Issue: The timely attention to risks associated with Xenotropic Murine Leukemia virus-Related Virus (XMRV), a potential blood borne pathogen, may not be achievable using evidence-based research or a traditional Expert Panel process. This process can be expedited by using a Structured Expert Elicitation Methodology, which adds a rational and empirical element to a generally subjective practice.
Emerging blood borne pathogens remains a concern particularly for biological products which cannot undergo rigorous viral reduction and inactivation. Recently XMRV, a human retrovirus, has gained notoriety as a potential emerging blood borne pathogen. Although a causal relationship of XMRV with disease has not yet been established, there is concern regarding the potential transmission of this virus via blood transfusion and via cell, tissue and organ transplantation.
Methodology: Expert Elicitation is a structured and transparent way to address uncertainties. It refers to a structured approach of consulting experts on a subject where there is insufficient knowledge. This risk assessment tool was used to estimate the uncertainty surrounding the emerging threat posed by XMRV and to estimate the magnitude of risk in relation to blood, cells, tissues and organs. The elicitations were conducted using a structured questionnaire and analysed with the Cooke Classical Model and the EXCALIBUR software package. A pool of experts answers calibration questions. The expert responses are scored mathematically. Experts are then elicited individually on target questions. A comparison of different weighting schemes (equal and performance weights) is made. A paired comparison analysis approach was also implemented for certain subsidiary issues.
Results: The elicitation produced quantitative indications of the collective uncertainty judgements of the expert group in relation to thirty-six key factors that might influence XMRV-related disease risks in human beings from blood products. The paired comparison analysis procedure provided an objective assessment of the experts' views on ranking relative risks involved in twelve different aspects of XMRV transmission, such as different blood products, cell transplants, tissue transplants, and surgical procedures.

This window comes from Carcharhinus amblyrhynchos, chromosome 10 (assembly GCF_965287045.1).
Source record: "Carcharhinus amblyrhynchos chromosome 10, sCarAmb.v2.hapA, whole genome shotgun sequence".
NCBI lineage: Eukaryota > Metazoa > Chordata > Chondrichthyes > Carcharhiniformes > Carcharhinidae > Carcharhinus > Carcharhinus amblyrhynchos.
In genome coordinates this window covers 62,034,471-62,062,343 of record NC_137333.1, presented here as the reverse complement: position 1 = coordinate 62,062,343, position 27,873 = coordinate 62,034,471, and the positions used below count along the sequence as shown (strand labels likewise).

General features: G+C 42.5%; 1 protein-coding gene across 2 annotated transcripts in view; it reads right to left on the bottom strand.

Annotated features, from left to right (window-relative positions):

Conclusions: Elicitation with mathematical formalism can provide estimates with uncertainty ranges for XMRV future modeling until research provides evidence based data.
The results will support policy-decision making related to emerging XMRV risk issues where uncertainty is high.
Cooke, R.M. 1991. Experts in Uncertainty - Opinion and Subjective Probability in Science. Environmental Ethics and Science Policy Series. Oxford University. Press, ISBN 0195064658. pp. 321.
Cooke, R.M. and Goossens, L.H.J. 2008. TU Delft expert judgment data base. Reliability Engineering & System Safety. 93: 657-674.
Keywords: Expert Elicitation; Mathematical for combined expert opinion; Probabilistic inversion; Circular triads
Biography: Chief of the Statistics and Risk Assessment, Blood Safety Surveillance and Health Care Acquired Infections Division, of the Centre for Infectious Disease Prevention and Control in the Population and Public Health Agency of Canada. Adjunct Professor, Department of Pathology and Laboratory Medicine, Faculty of Medicine.
She is a biomathematician/biostatistician, specializing in risk analysis/rapid response risk assessment, utilizing quantitative and probabilistic modelling approaches of rare and emerging infectious diseases.
Her contribution includes risk assessment for rare and emerging diseases involving significant amounts of scientific uncertainty. Additionally, her modelling exercises have helped in forming and framing policy implementation and regulatory measures for Health Canada in relation to blood safety, health care providers and infection control. Her major research focuses on the following: Viral Hepatitis, Creutzfeldt-Jakob Disease, new variant Creutzfeldt-Jakob Disease, Transmissible Spongiform Encephalopathy, Bovine Spongiform Encephalopathy, Severe Acute Respiratory Syndrome, West Nile Virus, Pandemic Flu, and Chronic non-Infectious Diseases.